Spring’s thaw is reviving the economy, too.
A recent batch of government and business reports show a U.S. economy emerging from winter’s deep freeze.
Economists had expected growth to accelerate in 2014 after two years of slow and steady improvement. But an unusually bitter winter sent factories, hiring and consumer spending into hibernation.
Now, as temperatures rise, the economy is regaining momentum. Factories are busier. Consumers are spending more. Banks are making more loans to businesses. Companies have bigger plans to invest in plants and equipment. And the improvement appears to be widespread across the country.
“The weather really played havoc. There were ice storms in Georgia. That is not something you see every day,” said Michael Dolega, senior economist at TD Economics. “Now, as Americans have dug themselves out and everything has melted, you’re going to get a bounce back.”
An index based on several leading economic indicators— including employment, consumer confidence, stocks and interest rates — shot up for the third-straight month in March, the Conference Board, a business research association, said Monday. The index’s 0.8 percent gain to 100.9 “suggests accelerated growth for the remainder of the spring and the summer,” said Ken Goldstein, a Conference Board economist.
Many economists expect the economy to grow at an annual rate of 3 percent or more from April through June, up from an estimated 1.3 percent the first three months of the year. The positive economic news has sparked a rally on Wall Street the past week. The Standard & Poor’s 500 index is up 0.9 percent for the year and is near its record close of 1,890 set April 2.
Helping to drive the growth have been recent increases in manufacturing after tumbling in January. Factory production climbed 0.5 percent in March, after a 1.4 percent surge the previous month, the Federal Reserve reported last week. This suggests that manufacturers anticipate that demand from businesses and consumers will increase.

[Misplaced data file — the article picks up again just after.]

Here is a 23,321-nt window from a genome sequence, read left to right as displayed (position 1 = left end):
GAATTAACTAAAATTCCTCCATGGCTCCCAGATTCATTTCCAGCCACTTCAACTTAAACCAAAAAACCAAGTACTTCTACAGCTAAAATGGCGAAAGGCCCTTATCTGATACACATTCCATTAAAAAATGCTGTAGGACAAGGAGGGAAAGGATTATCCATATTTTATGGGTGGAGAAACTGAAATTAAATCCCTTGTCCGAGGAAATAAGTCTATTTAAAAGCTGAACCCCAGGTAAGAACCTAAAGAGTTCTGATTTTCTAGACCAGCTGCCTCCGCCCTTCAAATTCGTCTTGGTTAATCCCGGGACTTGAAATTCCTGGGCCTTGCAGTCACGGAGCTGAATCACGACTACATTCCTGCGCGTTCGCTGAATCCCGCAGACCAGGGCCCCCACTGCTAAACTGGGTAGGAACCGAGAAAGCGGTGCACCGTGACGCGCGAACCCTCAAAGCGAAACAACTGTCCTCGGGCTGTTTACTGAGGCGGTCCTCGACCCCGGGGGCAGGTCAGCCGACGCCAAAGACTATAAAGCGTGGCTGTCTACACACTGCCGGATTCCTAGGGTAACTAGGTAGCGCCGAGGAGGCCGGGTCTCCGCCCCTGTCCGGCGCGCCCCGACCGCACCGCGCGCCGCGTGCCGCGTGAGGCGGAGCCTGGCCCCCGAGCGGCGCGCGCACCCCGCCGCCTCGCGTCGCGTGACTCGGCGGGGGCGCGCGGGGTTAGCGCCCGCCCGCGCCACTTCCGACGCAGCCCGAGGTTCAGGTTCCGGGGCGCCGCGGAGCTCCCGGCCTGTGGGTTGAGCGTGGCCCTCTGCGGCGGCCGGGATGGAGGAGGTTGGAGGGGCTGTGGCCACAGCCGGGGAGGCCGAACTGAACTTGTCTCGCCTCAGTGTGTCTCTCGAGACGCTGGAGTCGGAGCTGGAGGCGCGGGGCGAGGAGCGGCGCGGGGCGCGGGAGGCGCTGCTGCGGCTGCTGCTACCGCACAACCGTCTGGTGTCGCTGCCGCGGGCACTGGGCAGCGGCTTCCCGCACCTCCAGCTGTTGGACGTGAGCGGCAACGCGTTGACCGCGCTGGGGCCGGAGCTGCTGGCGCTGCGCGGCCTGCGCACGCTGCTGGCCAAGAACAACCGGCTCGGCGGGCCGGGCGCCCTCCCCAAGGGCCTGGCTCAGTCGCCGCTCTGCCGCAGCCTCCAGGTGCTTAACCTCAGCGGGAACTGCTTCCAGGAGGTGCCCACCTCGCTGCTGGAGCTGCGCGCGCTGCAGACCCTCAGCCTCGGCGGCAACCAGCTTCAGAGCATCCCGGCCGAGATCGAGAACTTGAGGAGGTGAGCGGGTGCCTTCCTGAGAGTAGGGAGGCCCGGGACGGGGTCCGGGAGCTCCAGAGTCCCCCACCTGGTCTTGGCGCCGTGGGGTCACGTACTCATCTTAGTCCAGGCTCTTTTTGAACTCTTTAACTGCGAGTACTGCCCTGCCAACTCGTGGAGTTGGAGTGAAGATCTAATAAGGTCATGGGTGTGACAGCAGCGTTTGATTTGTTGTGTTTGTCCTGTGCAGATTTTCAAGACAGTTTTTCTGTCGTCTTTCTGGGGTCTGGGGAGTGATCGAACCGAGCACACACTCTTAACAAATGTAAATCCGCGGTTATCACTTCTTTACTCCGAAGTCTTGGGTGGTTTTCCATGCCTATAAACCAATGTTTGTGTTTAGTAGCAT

After the winter slowdown, recovering motor-vehicle sales have boosted revenue for companies such as Batesville Tool & Die in Batesville, Ind.
“We feel like the auto industry is all the way back from before the recession,” said Jody Fledderman, the company’s president and CEO. “The numbers we see are fully recovered from then. We expect to see 4 to 8 percent increases in the industry overall for the next three or four years.”
Weekly government reports on unemployment benefits show that most employers are prepping for stronger growth in the months ahead.
Claims for jobless benefits are a proxy for layoffs. The four-week average for unemployment claims have plunged to a 61/2-year low, according to the Labor Department.
The most recent weekly average was 312,000 applications, down from 357,000 a year ago and the smallest average since October 2007, which was two months before the Great Recession started.
The number of claims is consistent with job gains of “200,000-plus” this month, said Sal Guatieri, senior economist at BMO Capital Markets.
That would be slightly better than the 192,000 jobs employers added in March and the 197,000 hired in February.
Among those benefiting from a stronger job market is Courtney Ginder, 23. She found work almost immediately after graduating last year from Purdue University in West Lafayette, Ind. She writes press releases, manages a corporate website and does other tasks for an Indiana company that helps manufacturers monitor their equipment remotely. “I love my job,” she says. All of her Purdue friends, she says, also landed jobs in their field after graduation, too.
Shopping also has recovered along with temperatures. March buying at general merchandise stores, such as Walmart, Target and Macy’s, climbed at the fastest clip in seven years, the Commerce Department said last week.
Total U.S. retail sales rose last month by 1.1 percent, led by purchases of autos and furniture.